This is a bit of reading but....
The perfect fourth is considered dissonant in common practice music when not supported by a lower third or fifth (but see below).
Major and minor seconds, sevenths, and ninths are dissonant. Composer/theorist Vincent Persichetti, in his book Twentieth-Century Harmony, classifies major 2nds, minor 7ths, and major 9ths as "soft dissonances," whereas minor 2nds, major 7ths, and minor 9ths are "sharp dissonances."
The tritone (an augmented fourth or diminished fifth) is dissonant. In the Middle Ages and Renaissance, it was known as diabolus in musica because the perfect fifth was considered to be a reflection of the divine, and the tritone falls just short of a perfect fifth. [Note for the advanced: Technically, it is not proper to refer to the diminished fifth as a "tritone." The word "tritone" refers to "three whole-tones," the distance represented by the tritone. This means that the augmented fourth, which comprises three whole-tones, is a true tritone, while the diminished fifth, because of its accidental-spelling, is not made up of three whole-tones and is therefore not a tritone. However, it is acceptable as an informal convention to refer to the diminished fifth as a "tritone."]
In Jazz, the minor 9th is often considered too dissonant for practical use. This is the basis for some notes being called "avoid notes", typically the 4th of a major scale - it sounds dissonant because it forms a minor 9th with the 3rd. Other "avoid notes" are the minor 6th in aeolian mode, or the minor 2nd in phrygian mode. Some chords are typically voiced to avoid a minor 9th (musicians invert the interval and play a major 7th instead). For example, in a Cadd11 chord (see Complete List of Chord Patterns), there is a minor ninth between the third, E and the eleventh F. If the F is played below the E, the interval becomes a major seventh, which is less dissonant.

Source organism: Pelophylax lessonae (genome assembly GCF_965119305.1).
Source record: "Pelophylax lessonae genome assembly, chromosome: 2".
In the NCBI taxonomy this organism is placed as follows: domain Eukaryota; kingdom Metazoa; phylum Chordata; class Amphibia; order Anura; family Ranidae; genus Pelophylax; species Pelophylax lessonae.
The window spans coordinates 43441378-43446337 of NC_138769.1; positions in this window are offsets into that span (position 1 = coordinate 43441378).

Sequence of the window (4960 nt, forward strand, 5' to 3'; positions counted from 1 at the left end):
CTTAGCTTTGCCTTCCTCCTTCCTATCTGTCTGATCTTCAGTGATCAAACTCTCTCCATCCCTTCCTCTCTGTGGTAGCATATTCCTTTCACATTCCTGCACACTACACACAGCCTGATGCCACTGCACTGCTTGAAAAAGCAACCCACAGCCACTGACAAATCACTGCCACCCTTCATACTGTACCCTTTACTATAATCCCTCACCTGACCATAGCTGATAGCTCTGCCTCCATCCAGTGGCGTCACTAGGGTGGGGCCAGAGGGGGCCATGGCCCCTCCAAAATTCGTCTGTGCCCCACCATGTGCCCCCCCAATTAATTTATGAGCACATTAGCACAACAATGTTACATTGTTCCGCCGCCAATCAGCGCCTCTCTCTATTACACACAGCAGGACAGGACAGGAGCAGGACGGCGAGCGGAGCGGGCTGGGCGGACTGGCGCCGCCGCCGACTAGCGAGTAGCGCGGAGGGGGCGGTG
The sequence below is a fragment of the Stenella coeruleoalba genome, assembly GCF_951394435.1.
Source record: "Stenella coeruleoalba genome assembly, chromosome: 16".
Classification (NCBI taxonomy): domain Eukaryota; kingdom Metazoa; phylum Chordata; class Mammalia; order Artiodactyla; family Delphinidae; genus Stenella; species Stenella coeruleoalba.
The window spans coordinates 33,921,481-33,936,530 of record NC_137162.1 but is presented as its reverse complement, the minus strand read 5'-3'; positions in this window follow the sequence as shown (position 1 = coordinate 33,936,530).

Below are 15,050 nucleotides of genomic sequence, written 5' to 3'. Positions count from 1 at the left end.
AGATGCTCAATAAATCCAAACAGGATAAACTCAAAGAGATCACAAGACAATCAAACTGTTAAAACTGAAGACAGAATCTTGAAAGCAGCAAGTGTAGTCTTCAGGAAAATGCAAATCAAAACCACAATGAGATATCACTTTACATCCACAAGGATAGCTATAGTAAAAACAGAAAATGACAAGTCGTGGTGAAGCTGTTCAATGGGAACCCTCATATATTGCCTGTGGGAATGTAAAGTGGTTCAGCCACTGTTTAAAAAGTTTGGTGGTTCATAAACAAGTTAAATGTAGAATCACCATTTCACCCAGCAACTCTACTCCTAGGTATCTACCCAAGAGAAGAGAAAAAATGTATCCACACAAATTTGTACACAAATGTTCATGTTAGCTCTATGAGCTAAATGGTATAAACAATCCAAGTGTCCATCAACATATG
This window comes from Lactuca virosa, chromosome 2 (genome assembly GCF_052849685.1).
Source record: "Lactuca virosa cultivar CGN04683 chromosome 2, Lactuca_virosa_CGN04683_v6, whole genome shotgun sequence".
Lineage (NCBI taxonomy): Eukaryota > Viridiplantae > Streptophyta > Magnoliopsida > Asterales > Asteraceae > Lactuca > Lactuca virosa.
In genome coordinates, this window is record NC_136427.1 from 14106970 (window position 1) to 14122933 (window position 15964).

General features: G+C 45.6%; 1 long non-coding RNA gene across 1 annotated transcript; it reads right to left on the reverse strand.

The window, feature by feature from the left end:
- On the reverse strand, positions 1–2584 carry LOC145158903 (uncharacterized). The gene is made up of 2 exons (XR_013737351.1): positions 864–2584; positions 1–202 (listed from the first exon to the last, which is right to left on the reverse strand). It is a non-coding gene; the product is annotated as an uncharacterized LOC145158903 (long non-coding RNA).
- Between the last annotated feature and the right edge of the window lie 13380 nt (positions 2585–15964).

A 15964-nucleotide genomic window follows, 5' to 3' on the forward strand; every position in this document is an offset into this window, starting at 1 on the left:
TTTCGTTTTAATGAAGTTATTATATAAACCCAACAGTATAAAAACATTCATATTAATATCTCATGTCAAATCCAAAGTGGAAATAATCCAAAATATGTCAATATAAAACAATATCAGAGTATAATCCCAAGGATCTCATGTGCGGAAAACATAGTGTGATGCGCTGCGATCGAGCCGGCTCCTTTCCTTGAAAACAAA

The perfect fourth is the inversion of the perfect fifth. In common practice music, it can be both consonant and dissonant: in this case, it has a need for resolution when unsupported by lower notes, in which case it is dissonant even though it sounds as "good" as the fifth. The fourth is always consonant when supported by a lower third or perfect fifth, for example, E-G-C-E is consonant, but G-C-E is dissonant. In more contemporary music, many consider the fourth to always be as consonant as the fifth.
The perfect fourth
In Medieval music, the perfect fourth was even considered a perfect consonance, as the perfect fifth and the octave. However, this attitude no longer prevails.
I hope this helps!! :^D